“You give everything, and you can’t tell if it worked, can you?”
Part of the reason we were confused is that the reality of Aldridge’s actual career means that, really, there’s no suspense in the play. There he is, right in front of us, at the end of a long successful career. Yes, it’s unsettling (as it should be) to see him running into one metaphorical brick wall after another due to racist attitudes - which, honestly, still linger today in all corners of society (even among supposedly liberal, progressive theater people). We know he overcomes this. We don’t get to see how. What we do get to see is people rehearsing Othello, people performing Othello, people reading the reviews of Othello. The “teapot” style of acting (as Ellen Tree calls it) is jarring to watch, and pretty funny. 19th century theater performing Shakespeare did a lot of proclaiming, facing out and trying to project up into the cheap seats in the far balconies. Not a lot of subtlety, actor interaction onstage or psychological realism going on at the time. And again, all of this will make a lot more sense if you’ve read or seen a production of Othello before. I can’t imagine how someone out of that context might be processing large chunks of Red Velvet.
“We sit through lifeless plays that say nothing about who we are.”
Also, weirdly, Red Velvet seems to be more about white people’s racism than it is about the person who is the recipient of it. Ira Aldridge is the most interesting character here, but there’s a whole lot of white people crowding him out of his own story. The play keeps indicating it wants to be about him, but the end result finds him too often absent. Plays create their own world, whether they’re based on true stories or not. If you have to do research or read extensive program notes prior to a play just to understand on even a basic level what the relationships are and what’s going on, I feel like the play’s not fully doing its job.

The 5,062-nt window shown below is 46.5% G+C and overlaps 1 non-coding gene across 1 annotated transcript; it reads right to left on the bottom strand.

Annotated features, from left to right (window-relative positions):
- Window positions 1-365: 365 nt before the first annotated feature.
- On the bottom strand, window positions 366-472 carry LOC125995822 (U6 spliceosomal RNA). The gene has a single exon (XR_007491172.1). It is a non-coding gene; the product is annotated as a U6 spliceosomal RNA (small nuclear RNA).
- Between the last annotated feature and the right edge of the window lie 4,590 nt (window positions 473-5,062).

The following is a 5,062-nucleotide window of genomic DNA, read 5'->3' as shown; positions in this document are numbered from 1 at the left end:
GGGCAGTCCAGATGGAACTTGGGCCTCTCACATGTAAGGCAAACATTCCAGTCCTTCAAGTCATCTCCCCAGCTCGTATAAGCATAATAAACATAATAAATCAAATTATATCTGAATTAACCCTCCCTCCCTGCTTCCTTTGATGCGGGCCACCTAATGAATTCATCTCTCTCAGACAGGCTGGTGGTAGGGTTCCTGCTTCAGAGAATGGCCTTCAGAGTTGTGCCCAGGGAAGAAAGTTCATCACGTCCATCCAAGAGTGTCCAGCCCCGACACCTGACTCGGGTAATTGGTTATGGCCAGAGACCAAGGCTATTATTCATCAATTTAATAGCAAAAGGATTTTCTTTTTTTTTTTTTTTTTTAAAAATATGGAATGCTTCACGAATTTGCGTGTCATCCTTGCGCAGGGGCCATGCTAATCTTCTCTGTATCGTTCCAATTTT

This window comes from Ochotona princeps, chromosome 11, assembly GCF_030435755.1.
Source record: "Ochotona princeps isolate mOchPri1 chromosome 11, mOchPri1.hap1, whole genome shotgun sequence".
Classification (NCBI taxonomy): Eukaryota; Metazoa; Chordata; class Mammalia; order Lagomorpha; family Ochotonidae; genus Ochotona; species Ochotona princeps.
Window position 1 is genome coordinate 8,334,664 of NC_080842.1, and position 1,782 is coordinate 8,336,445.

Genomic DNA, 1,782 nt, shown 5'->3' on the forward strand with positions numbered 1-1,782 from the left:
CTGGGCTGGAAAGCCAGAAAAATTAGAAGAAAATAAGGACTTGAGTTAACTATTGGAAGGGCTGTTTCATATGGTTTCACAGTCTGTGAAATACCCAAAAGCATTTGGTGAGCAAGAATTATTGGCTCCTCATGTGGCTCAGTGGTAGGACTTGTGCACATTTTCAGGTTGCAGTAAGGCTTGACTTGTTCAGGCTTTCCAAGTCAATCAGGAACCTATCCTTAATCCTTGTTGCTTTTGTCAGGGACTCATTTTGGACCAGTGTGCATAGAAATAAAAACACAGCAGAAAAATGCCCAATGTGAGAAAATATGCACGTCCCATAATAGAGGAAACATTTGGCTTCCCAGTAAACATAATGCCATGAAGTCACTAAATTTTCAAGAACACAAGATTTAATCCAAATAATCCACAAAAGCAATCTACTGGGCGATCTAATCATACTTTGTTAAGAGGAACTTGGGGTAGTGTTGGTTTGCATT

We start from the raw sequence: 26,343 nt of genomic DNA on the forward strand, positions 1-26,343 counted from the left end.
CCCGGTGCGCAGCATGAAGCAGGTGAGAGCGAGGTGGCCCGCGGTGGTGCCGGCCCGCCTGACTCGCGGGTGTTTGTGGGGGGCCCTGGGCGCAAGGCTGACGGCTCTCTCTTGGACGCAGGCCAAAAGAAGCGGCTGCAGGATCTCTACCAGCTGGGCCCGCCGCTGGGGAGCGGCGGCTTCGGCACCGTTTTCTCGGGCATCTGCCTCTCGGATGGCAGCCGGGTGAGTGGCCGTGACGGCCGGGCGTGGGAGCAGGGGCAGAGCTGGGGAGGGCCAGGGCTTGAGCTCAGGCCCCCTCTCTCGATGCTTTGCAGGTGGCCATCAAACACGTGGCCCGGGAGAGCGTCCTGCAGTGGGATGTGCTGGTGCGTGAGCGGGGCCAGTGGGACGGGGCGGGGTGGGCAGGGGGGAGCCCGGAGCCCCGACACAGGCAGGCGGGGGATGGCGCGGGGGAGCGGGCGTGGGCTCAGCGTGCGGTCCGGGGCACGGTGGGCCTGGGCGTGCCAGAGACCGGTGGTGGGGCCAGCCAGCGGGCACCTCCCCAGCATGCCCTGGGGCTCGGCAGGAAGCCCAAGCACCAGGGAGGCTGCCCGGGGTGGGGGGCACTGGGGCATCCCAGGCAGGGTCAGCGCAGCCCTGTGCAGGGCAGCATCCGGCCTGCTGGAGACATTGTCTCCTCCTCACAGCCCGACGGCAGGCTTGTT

“That’s the beauty of being an actor. You just play your part and go home.”
If you want a peek backstage into the process of putting together a show, Red Velvet definitely gets the details right. The whole ensemble does a great job of working together to create their own particular environment. JuCoby Johnson is a great actor to build a show around - he’s the right choice to embody an important figure like Aldridge. But despite having watched the whole thing, I’m at a loss to say what exactly the point was for my watching it. I’m happy to know Ira Aldridge existed now. I guess I just wish there was more of him in Walking Shadow's production of Red Velvet. (playing now through May 28, 2017 at the Southern Theater)
3 Stars - Recommended
(photo of JuCoby Johnson as Ira Aldrich in Red Velvet; photography by John Heimbuch)